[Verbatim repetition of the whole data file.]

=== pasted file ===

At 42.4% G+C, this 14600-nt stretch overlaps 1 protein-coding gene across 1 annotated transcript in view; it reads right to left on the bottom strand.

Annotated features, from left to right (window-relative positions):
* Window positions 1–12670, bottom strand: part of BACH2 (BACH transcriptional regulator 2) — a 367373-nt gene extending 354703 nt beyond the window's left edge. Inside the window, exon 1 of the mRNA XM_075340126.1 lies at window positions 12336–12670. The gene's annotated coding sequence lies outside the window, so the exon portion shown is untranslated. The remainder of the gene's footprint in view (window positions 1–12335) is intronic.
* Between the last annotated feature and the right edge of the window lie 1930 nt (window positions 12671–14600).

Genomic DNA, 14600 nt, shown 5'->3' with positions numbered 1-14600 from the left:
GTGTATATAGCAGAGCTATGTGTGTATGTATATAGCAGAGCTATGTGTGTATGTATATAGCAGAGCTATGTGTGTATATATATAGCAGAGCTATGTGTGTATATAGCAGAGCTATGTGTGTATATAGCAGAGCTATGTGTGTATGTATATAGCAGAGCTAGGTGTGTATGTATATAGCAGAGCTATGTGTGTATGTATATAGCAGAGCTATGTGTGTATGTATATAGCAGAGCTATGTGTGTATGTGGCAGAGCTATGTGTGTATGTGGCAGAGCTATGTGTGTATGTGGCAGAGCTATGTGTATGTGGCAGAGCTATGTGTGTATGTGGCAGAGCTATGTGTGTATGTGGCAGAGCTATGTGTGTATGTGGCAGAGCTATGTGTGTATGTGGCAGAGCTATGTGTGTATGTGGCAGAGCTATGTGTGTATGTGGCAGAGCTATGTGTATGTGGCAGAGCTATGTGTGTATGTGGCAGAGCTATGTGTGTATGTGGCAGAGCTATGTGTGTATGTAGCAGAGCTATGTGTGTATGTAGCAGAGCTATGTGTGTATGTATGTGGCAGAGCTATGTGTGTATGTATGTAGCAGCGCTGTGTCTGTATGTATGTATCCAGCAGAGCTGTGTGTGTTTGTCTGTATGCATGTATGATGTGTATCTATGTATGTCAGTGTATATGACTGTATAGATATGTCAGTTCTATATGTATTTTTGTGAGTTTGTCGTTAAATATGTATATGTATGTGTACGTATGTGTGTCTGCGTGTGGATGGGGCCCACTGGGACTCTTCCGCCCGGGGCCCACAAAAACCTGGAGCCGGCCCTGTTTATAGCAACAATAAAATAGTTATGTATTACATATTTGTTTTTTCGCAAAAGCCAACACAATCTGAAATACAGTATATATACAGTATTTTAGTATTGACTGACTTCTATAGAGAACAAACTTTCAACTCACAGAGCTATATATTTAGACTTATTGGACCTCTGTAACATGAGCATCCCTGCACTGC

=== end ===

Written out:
At 42.4% G+C, this 14600-nt stretch overlaps 1 protein-coding gene across 1 annotated transcript in view; it reads right to left on the bottom strand.

Annotated features, from left to right (window-relative positions):
* Window positions 1–12670, bottom strand: part of BACH2 (BACH transcriptional regulator 2) — a 367373-nt gene extending 354703 nt beyond the window's left edge. Inside the window, exon 1 of the mRNA XM_075340126.1 lies at window positions 12336–12670. The gene's annotated coding sequence lies outside the window, so the exon portion shown is untranslated. The remainder of the gene's footprint in view (window positions 1–12335) is intronic.
* Between the last annotated feature and the right edge of the window lie 1930 nt (window positions 12671–14600).

Genomic DNA, 14600 nt, shown 5'->3' with positions numbered 1-14600 from the left:
GTGTATATAGCAGAGCTATGTGTGTATGTATATAGCAGAGCTATGTGTGTATGTATATAGCAGAGCTATGTGTGTATATATATAGCAGAGCTATGTGTGTATATAGCAGAGCTATGTGTGTATATAGCAGAGCTATGTGTGTATGTATATAGCAGAGCTAGGTGTGTATGTATATAGCAGAGCTATGTGTGTATGTATATAGCAGAGCTATGTGTGTATGTATATAGCAGAGCTATGTGTGTATGTGGCAGAGCTATGTGTGTATGTGGCAGAGCTATGTGTGTATGTGGCAGAGCTATGTGTATGTGGCAGAGCTATGTGTGTATGTGGCAGAGCTATGTGTGTATGTGGCAGAGCTATGTGTGTATGTGGCAGAGCTATGTGTGTATGTGGCAGAGCTATGTGTGTATGTGGCAGAGCTATGTGTGTATGTGGCAGAGCTATGTGTATGTGGCAGAGCTATGTGTGTATGTGGCAGAGCTATGTGTGTATGTGGCAGAGCTATGTGTGTATGTAGCAGAGCTATGTGTGTATGTAGCAGAGCTATGTGTGTATGTATGTGGCAGAGCTATGTGTGTATGTATGTAGCAGCGCTGTGTCTGTATGTATGTATCCAGCAGAGCTGTGTGTGTTTGTCTGTATGCATGTATGATGTGTATCTATGTATGTCAGTGTATATGACTGTATAGATATGTCAGTTCTATATGTATTTTTGTGAGTTTGTCGTTAAATATGTATATGTATGTGTACGTATGTGTGTCTGCGTGTGGATGGGGCCCACTGGGACTCTTCCGCCCGGGGCCCACAAAAACCTGGAGCCGGCCCTGTTTATAGCAACAATAAAATAGTTATGTATTACATATTTGTTTTTTCGCAAAAGCCAACACAATCTGAAATACAGTATATATACAGTATTTTAGTATTGACTGACTTCTATAGAGAACAAACTTTCAACTCACAGAGCTATATATTTAGACTTATTGGACCTCTGTAACATGAGCATCCCTGCACTGC